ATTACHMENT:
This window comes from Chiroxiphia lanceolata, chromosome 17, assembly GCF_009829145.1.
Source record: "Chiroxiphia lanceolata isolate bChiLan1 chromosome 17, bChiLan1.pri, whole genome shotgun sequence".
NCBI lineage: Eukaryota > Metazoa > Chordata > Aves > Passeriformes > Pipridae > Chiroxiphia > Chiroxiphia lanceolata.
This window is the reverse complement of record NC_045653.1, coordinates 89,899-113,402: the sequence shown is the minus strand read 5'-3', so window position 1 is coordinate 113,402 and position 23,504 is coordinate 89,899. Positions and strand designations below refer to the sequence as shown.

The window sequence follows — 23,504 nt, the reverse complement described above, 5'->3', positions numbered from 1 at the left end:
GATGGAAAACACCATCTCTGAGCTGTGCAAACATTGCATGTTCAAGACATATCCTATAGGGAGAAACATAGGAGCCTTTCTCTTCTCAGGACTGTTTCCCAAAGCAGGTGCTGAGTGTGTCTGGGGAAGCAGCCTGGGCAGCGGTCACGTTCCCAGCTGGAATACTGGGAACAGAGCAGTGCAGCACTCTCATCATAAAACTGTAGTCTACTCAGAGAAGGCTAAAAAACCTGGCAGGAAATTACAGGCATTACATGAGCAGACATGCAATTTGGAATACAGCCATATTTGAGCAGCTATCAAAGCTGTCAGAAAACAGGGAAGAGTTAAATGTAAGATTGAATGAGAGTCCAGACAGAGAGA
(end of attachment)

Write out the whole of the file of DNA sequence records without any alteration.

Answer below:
This window comes from Chiroxiphia lanceolata, chromosome 17, assembly GCF_009829145.1.
Source record: "Chiroxiphia lanceolata isolate bChiLan1 chromosome 17, bChiLan1.pri, whole genome shotgun sequence".
NCBI lineage: Eukaryota > Metazoa > Chordata > Aves > Passeriformes > Pipridae > Chiroxiphia > Chiroxiphia lanceolata.
This window is the reverse complement of record NC_045653.1, coordinates 89,899-113,402: the sequence shown is the minus strand read 5'-3', so window position 1 is coordinate 113,402 and position 23,504 is coordinate 89,899. Positions and strand designations below refer to the sequence as shown.

The window sequence follows — 23,504 nt, the reverse complement described above, 5'->3', positions numbered from 1 at the left end:
GATGGAAAACACCATCTCTGAGCTGTGCAAACATTGCATGTTCAAGACATATCCTATAGGGAGAAACATAGGAGCCTTTCTCTTCTCAGGACTGTTTCCCAAAGCAGGTGCTGAGTGTGTCTGGGGAAGCAGCCTGGGCAGCGGTCACGTTCCCAGCTGGAATACTGGGAACAGAGCAGTGCAGCACTCTCATCATAAAACTGTAGTCTACTCAGAGAAGGCTAAAAAACCTGGCAGGAAATTACAGGCATTACATGAGCAGACATGCAATTTGGAATACAGCCATATTTGAGCAGCTATCAAAGCTGTCAGAAAACAGGGAAGAGTTAAATGTAAGATTGAATGAGAGTCCAGACAGAGAGA